World of the Sages: Spitting in your face

Rabbi Auerbach noted that we are encouraged to spit after drinking beer-brewed ispargus even if we stand before a king.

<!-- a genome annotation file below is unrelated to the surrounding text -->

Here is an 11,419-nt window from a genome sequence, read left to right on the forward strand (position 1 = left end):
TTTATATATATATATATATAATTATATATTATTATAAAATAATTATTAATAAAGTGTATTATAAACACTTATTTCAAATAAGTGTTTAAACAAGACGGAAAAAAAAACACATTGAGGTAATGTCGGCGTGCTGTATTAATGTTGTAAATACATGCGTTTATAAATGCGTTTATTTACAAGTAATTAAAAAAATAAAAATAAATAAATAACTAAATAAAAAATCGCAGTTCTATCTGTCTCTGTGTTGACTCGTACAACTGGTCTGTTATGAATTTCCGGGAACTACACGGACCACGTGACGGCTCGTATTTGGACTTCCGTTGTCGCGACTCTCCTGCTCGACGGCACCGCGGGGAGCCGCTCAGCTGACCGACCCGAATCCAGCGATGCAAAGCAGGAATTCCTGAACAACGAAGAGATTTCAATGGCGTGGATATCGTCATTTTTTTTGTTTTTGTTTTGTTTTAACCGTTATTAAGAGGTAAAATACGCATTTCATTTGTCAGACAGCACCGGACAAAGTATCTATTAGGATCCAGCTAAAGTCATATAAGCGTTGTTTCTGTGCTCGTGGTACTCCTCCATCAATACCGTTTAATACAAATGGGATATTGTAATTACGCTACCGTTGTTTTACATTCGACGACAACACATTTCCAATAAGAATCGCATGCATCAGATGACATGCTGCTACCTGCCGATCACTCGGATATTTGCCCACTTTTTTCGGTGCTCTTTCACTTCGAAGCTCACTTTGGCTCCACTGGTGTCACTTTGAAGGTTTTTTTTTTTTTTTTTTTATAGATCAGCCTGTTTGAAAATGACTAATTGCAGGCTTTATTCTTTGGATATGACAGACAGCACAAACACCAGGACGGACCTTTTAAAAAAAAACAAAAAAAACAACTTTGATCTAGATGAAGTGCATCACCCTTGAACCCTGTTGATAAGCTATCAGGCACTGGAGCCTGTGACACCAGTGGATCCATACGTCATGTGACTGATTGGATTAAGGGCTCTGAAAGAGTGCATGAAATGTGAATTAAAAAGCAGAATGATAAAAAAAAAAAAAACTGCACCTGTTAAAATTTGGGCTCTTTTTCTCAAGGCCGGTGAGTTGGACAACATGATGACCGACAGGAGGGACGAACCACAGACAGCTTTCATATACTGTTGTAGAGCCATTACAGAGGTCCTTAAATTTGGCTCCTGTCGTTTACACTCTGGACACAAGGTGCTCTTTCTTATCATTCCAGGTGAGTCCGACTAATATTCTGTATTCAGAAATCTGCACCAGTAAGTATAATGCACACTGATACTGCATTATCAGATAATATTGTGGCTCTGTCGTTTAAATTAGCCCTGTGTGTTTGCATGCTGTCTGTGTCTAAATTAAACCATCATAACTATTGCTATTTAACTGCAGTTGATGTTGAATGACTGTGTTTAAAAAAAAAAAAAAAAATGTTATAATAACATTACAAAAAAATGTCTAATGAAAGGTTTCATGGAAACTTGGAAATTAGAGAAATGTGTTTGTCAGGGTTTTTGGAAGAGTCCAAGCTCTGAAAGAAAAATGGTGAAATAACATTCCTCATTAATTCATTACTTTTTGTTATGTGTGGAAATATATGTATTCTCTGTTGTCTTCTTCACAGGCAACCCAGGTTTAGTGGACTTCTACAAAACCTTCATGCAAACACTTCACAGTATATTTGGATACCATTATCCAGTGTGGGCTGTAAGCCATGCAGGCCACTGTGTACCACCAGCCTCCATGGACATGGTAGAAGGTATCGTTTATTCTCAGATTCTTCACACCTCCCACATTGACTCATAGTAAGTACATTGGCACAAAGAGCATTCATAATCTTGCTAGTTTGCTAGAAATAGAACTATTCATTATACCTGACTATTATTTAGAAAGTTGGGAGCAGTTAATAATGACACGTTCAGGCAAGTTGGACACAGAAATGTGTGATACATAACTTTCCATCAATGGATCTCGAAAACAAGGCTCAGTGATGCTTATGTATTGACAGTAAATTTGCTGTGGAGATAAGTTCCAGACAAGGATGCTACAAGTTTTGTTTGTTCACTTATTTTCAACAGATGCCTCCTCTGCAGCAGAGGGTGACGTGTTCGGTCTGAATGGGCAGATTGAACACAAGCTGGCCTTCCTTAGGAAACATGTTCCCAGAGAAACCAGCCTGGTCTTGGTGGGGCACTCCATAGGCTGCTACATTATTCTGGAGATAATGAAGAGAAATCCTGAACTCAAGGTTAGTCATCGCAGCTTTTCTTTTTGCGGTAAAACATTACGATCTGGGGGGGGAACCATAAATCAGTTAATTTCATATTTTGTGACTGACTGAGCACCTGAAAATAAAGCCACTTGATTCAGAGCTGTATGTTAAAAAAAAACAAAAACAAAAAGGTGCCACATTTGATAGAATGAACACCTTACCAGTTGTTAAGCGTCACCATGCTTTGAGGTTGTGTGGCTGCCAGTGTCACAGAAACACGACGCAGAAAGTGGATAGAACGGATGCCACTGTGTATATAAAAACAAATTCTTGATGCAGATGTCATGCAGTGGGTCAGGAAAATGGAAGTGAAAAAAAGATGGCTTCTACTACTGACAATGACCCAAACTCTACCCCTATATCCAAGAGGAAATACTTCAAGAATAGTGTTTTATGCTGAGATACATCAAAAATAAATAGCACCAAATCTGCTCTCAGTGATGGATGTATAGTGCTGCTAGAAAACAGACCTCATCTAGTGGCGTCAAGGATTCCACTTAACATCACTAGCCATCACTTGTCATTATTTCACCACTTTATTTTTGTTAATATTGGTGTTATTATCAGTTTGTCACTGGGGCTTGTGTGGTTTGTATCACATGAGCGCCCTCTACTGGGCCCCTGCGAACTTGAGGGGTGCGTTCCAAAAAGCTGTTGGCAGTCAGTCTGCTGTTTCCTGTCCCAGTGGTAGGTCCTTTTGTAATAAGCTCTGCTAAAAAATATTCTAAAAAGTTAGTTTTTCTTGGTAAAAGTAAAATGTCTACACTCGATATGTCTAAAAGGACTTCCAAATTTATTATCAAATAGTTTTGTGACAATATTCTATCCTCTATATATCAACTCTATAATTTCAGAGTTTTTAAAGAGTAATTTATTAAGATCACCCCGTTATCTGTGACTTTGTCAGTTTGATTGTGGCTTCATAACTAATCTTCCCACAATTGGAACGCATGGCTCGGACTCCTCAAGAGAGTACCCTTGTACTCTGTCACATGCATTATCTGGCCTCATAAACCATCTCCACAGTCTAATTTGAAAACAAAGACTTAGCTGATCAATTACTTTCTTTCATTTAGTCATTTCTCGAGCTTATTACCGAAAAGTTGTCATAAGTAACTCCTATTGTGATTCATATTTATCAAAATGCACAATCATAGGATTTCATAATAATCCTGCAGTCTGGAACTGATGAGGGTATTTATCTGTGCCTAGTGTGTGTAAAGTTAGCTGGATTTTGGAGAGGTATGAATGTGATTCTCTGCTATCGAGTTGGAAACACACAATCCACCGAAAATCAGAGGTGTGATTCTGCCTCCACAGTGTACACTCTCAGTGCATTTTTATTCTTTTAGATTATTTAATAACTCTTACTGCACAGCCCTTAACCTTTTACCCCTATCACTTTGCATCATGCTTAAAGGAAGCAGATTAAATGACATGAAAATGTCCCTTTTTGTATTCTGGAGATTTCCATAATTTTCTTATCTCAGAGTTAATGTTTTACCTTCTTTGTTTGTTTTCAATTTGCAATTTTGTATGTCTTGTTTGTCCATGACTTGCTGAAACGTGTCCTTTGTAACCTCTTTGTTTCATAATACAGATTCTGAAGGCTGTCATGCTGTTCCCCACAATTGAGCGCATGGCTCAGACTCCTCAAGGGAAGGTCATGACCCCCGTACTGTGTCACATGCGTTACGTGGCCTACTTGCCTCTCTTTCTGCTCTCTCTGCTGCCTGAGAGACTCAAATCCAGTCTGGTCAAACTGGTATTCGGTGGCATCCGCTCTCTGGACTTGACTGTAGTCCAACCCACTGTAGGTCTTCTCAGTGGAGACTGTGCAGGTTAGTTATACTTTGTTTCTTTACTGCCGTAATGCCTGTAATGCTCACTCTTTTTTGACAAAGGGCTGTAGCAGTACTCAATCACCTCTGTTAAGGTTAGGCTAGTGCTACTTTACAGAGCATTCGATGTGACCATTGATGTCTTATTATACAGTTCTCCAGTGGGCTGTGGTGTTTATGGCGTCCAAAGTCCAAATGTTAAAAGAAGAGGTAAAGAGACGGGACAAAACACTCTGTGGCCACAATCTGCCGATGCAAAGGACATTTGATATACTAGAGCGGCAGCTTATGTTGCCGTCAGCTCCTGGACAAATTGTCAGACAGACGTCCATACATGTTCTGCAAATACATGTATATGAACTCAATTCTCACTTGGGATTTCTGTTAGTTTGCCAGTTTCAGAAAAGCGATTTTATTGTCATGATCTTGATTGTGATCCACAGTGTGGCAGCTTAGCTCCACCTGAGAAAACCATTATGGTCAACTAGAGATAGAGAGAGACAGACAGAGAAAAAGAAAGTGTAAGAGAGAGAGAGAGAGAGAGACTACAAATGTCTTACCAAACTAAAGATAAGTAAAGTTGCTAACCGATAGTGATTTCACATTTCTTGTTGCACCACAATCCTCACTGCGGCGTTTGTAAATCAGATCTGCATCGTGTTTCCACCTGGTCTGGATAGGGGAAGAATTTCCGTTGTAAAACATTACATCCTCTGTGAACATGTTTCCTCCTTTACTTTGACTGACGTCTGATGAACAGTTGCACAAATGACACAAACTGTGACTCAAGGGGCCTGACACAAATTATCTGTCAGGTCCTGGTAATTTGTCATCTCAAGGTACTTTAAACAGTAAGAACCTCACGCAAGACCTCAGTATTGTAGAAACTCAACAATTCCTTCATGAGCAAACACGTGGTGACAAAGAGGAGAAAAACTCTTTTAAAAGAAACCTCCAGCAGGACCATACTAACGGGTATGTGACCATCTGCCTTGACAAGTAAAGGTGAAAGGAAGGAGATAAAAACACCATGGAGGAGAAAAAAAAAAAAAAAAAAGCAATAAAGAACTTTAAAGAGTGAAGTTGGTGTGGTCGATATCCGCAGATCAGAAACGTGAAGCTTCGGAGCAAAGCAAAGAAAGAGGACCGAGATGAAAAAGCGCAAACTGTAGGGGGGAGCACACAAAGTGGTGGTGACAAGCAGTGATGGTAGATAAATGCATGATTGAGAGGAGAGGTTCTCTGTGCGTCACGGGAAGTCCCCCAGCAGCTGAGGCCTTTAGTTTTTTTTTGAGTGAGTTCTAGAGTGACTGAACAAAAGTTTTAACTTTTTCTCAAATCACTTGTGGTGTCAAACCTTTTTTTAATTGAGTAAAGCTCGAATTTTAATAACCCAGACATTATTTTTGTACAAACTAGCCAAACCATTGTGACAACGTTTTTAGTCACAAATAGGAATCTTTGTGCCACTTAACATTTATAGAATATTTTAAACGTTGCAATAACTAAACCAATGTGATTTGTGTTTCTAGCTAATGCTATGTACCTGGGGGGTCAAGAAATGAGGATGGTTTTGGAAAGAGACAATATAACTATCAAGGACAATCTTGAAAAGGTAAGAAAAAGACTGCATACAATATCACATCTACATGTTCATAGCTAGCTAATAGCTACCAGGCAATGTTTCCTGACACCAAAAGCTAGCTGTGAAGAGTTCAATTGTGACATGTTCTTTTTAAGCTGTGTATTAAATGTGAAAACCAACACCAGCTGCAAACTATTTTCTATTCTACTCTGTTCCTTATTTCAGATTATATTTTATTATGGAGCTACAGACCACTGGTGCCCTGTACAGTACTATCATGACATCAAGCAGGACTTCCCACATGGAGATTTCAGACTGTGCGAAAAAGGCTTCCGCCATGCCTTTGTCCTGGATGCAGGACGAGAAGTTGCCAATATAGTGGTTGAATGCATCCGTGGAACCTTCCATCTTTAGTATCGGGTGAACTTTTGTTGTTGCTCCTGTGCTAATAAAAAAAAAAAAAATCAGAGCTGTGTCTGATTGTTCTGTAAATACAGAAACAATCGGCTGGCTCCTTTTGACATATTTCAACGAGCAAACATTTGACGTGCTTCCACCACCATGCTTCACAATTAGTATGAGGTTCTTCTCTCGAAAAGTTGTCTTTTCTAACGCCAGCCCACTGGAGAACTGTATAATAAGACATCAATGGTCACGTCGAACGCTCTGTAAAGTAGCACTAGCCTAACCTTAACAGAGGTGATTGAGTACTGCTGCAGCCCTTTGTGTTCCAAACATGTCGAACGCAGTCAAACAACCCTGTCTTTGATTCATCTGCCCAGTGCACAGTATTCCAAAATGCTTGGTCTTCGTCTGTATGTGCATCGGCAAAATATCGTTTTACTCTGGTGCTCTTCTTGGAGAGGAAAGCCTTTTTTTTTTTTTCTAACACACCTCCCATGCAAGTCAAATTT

Many talmudic discussions refer to realities that are not part of our world. Nevertheless, the hallowed texts of our tradition contain timeless messages. As we read such seemingly irrelevant talmudic passages, the challenge before us is to plumb their depths as we explore how our sacred texts talk to us. The Talmud discusses the medicinal properties of ispargus (B. Brachot 51a). Not to be confused with asparagus, the vegetable that may adorn our table, ispargus was a cabbage marinated in undiluted wine or beer. Due to its therapeutic value, ispargus was drunk in the morning on an empty stomach. What is the medicinal value of ispargus? Ispargus is beneficial for the heart, valuable for the eyes and certainly good for the intestines. The whole body benefits from a daily regimen of ispargus, but beware, for getting drunk on this beverage is harmful to the entire body. The sages offered further ispargus counsel: Ispargus should only be prepared with undiluted wine, imbibed in a full dosage, received from the pourer in the right hand, but drunk with the left. Sipping the potion should not be interrupted by chatter, and even after it has been drunk speaking is not recommended as the cup is returned to the one who first proffered it. Ispargus made from wine differs from a similar beverage fermented in beer. As a chaser, bread should be eaten after wine ispargus, while after beer ispargus similar foods as the beer base should be ingested. Moreover, the therapeutic value of wine ispargus is hindered if we spit after drinking this elixir. Not so beer ispargus, which can be harmful if we don't spit after taking a swig. The damage can be so dangerous that we are enjoined to spit after beer ispargus even in the presence of a king. While we don't drink ispargus today, the discussion still has relevance. The respected halachic authority Rabbi Shlomo Zalman Auerbach (Jerusalem, 1910-1995) had recourse to this passage when exploring a spitting custom. Spitting after reading a Torah verse for whatever reason is considered an odious act. Thus one who recites a scriptural verse over an injury or for the benefit of a sick person and then spits has no portion in the world-to-come (Shulhan Aruch YD 179:8). One of the halachic commentators records the practice to spit in the middle of the Aleinu prayer after saying "for they prostrate themselves to vanity and emptiness" before saying "but we bow and prostrate ourselves and give thanks before the king, king of kings, the Holy One blessed be He." How can we spit before referring to the Almighty? The spitting, of course, is in response to the previous statement, thus everybody knows that we spit in disgust at the concept of idol worship. Indeed this very spitting is done in honor of God, to contrast our revulsion at the thought of bowing down to naught, as opposed to prostrating ourselves before the king of kings (Taz, 17th century, Poland). Seeking support for this spitting custom, Rabbi Auerbach noted that we are encouraged to spit after drinking beer-brewed ispargus even if we stand before a king. Rather than endanger our lives by leaving the ispargus saliva in our mouths, we are instructed to spit even before a monarch. Similarly, even as we stand in prayer before the king of kings we can justify the spitting custom, for we should feel sick to the stomach at the thought of bowing to nothingness. Thus the spitting is necessary, even as we stand before the Almighty. Moving away from the literal meaning of the discussion, for non-ispargus drinkers this passage could be read metaphorically. Torah is often compared to that rich, intoxicating beverage - wine, and since ispargus is prepared in wine, Rabbi Yosef Haim (Baghdad, 1840-1913) suggested that the passage could be read as referring to Torah study. Why is Torah referred to as ispargus? Rabbi Yosef Haim explains the etymology of the term: ei-sefer-gus, meaning "this lofty book." Thus in the morning we shouldn't be drinking alcoholic cabbage on an empty stomach, rather we should start our day by studying from "this lofty book," namely Torah. Before our hearts become heavy with the troubles of earning a living, before our minds become clouded with the day's challenges and before our stomachs churn as we grapple with the world, we should direct our faculties towards Torah study, which is good for our hearts, our eyes and our innards. Indeed, a daily regimen of morning Torah study is beneficial for our entire being. Rabbi Yosef Haim continues the analogy to the next line of the talmudic passage: Getting drunk from ispargus is detrimental for the entire body. He understands getting drunk as mixing Torah learning with the study of non-Torah disciplines. Rabbi Yosef Haim suggests that such a program of study reflects badly even on the Torah we study for it is appears that we are driven by a mere thirst for knowledge and not by the lofty goal of encountering the divine. Perhaps we can offer an alternative metaphor for getting drunk on ispargus. When we are drunk we are not in full command of our faculties, our vision is blurred and our deeds unchecked. Such an intoxicated state removes us from reality. Alas, reality requires us to care for the physical well-being of our families, which often necessitates reluctantly closing the tome of Talmud, leaving the intoxicating world of Torah study, and soberly accepting responsibility. If we are so inebriated with Torah study that we neglect our worldly tasks, this is hardly beneficial for our existence. While a morning shot of ispargus on an empty stomach is no longer part of our diet, commentators have found contemporary significance in the ispargus discussion, using it to better understand a prayer custom or offering a metaphoric reading. Thus those of us who are "on the wagon," teetotalers preferring a morning glass of milk to a stiff ispargus to wake us up, can still find relevance in the timeless texts of our tradition. The writer is on the faculty of Pardes Institute of Jewish Studies and is a rabbi in Tzur Hadassah.